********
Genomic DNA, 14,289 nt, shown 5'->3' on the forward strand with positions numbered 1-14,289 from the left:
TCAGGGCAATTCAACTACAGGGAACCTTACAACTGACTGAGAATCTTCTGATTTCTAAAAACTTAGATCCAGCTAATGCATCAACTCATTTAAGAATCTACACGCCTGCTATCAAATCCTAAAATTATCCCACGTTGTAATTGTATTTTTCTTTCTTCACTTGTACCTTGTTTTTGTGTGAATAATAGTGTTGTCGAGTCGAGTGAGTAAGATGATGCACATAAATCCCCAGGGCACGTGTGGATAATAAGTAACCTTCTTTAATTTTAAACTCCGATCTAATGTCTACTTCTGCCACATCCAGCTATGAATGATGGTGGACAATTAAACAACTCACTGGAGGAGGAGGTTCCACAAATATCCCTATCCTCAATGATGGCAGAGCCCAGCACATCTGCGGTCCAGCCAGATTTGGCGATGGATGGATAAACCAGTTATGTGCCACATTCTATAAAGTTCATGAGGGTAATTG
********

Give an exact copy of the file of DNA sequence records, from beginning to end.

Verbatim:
Genomic DNA, 14,289 nt, shown 5'->3' on the forward strand with positions numbered 1-14,289 from the left:
TCAGGGCAATTCAACTACAGGGAACCTTACAACTGACTGAGAATCTTCTGATTTCTAAAAACTTAGATCCAGCTAATGCATCAACTCATTTAAGAATCTACACGCCTGCTATCAAATCCTAAAATTATCCCACGTTGTAATTGTATTTTTCTTTCTTCACTTGTACCTTGTTTTTGTGTGAATAATAGTGTTGTCGAGTCGAGTGAGTAAGATGATGCACATAAATCCCCAGGGCACGTGTGGATAATAAGTAACCTTCTTTAATTTTAAACTCCGATCTAATGTCTACTTCTGCCACATCCAGCTATGAATGATGGTGGACAATTAAACAACTCACTGGAGGAGGAGGTTCCACAAATATCCCTATCCTCAATGATGGCAGAGCCCAGCACATCTGCGGTCCAGCCAGATTTGGCGATGGATGGATAAACCAGTTATGTGCCACATTCTATAAAGTTCATGAGGGTAATTG